This was a seminar rather than a lecture but I can’t see his having lectured any differently. I have known academics whose lectures involve similarly pretentious and frustrating antics. I also strive to offer a fair version of what any particular philosopher has written, unlike Bertrand Russell who, in his first course of lectures at Cambridge, occupied himself with telling the students what he thought Leibniz should have said. 

I have loved giving my lectures over the years and remember each cohort of students with fondness. Some stay in touch. They work in all sorts of jobs. I am glad to have offered them the model of a woman walking, chalking and talking with confidence and passion. No props or gadgets have been needed.

Claire Grant is a philosopher and lecturer at the University of Cambridge.


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Reader's comments (4)

I agree completely, I do use powerpoint though but only because I can't draw for toffee and sometimes a video clip or diagram helps
I also completely agree. Whilst I use some visual aids, I'm mostly for getting among the students, being animated and being lively with my marker pen; so that material builds in front of them. This form of enthusiasm is often mentioned by students and I'm rewarded with good attendances and honest feedback. Of course I would never claim my approach, or indeed any approach, is best; I only conclude it is correct/suitable for me and for my students. I just wish, however, that the army of pedagogic experts within my University would just leave me to get on with it; but in the fashionable world of knowing best, they don't!!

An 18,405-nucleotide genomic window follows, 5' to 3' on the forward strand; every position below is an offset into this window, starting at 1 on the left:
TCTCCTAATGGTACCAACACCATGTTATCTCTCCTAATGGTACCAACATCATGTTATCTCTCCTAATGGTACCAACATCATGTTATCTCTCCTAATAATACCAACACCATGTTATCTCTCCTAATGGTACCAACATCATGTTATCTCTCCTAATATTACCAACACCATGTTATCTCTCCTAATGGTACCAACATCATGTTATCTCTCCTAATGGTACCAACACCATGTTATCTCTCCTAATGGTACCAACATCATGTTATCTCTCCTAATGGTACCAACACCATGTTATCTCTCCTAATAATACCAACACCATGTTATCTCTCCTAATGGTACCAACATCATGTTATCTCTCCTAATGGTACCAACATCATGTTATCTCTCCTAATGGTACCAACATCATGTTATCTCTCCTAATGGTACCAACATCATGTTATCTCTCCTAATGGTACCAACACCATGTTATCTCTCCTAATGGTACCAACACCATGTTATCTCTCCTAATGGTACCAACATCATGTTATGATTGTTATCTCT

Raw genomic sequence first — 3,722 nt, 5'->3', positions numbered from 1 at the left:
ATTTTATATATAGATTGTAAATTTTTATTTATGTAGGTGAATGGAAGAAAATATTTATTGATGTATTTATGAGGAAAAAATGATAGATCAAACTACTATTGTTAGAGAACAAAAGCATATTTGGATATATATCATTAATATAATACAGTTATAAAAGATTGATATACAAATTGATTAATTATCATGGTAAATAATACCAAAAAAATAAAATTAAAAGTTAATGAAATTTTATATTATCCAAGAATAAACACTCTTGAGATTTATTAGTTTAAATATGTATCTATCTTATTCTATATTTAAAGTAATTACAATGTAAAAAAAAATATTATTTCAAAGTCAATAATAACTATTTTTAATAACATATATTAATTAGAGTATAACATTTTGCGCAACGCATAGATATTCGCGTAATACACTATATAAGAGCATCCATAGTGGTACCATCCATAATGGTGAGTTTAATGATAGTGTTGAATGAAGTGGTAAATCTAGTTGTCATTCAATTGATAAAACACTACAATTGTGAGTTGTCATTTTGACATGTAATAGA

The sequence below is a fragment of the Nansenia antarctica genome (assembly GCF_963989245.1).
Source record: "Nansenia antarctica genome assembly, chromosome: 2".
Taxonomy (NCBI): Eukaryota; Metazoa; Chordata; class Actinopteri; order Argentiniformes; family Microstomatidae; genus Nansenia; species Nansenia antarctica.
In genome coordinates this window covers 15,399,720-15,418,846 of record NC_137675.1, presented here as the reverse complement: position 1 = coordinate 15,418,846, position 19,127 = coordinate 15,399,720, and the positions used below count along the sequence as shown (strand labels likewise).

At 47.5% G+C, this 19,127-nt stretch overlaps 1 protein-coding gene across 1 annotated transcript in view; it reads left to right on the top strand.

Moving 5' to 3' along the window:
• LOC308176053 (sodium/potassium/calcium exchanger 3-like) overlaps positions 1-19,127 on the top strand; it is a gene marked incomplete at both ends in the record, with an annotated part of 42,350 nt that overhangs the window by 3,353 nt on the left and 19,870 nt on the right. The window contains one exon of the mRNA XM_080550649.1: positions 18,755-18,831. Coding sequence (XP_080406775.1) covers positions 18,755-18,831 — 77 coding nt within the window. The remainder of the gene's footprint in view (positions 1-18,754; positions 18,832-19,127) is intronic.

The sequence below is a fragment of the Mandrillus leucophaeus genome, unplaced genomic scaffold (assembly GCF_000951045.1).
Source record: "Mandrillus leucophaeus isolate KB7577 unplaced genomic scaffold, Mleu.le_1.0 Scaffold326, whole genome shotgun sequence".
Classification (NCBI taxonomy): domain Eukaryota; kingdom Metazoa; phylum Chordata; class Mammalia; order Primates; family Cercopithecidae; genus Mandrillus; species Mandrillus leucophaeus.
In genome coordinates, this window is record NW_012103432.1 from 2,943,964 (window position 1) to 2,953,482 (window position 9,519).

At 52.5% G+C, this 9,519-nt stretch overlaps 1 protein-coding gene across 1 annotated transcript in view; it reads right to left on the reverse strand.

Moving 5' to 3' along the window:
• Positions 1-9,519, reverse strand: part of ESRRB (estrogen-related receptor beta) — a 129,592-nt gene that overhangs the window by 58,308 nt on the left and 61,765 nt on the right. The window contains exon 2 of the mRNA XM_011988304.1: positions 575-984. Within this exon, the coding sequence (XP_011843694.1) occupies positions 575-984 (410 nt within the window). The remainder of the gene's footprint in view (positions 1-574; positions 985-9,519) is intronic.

I was taught statistics by someone who broke all the usual rules. He'd stand with his back to the students and as he spoke he wrote what he as saying on an enormous set of blackboards. I thought it was just brilliant. Because he wrote as he spoke, it went slowly, and because he had a set of blackboards the whole lecture was laid out before you by the end. That's impossible with the tiny whiteboards that have replaced them (even if you can find a whiteboard pen that hasn't dried up).
Although being told how to lecture ("stand still") is absolutely creepy, I agree, the question of access can be embedded in similar requests: if your face can't be seen, your lips cannot be read. I don't think you should have to become immobile in response as it's easy to caption a lecture, and voice-to-text software can help you do that well enough for the purposes of a live lecture if a paid captioner is unavailable. (And live captioning can help students who are taking careful notes when they miss something while writing, and are a real boon to mulitilingial students whose first language isn't the same as yours.) Then it's your choice whether you release the transcript afterward. For lectures among colleagues, some share the transcripts; for classroom lectures, you can just have the live captioning in play and refrain from releasing transcripts except by request for access. LB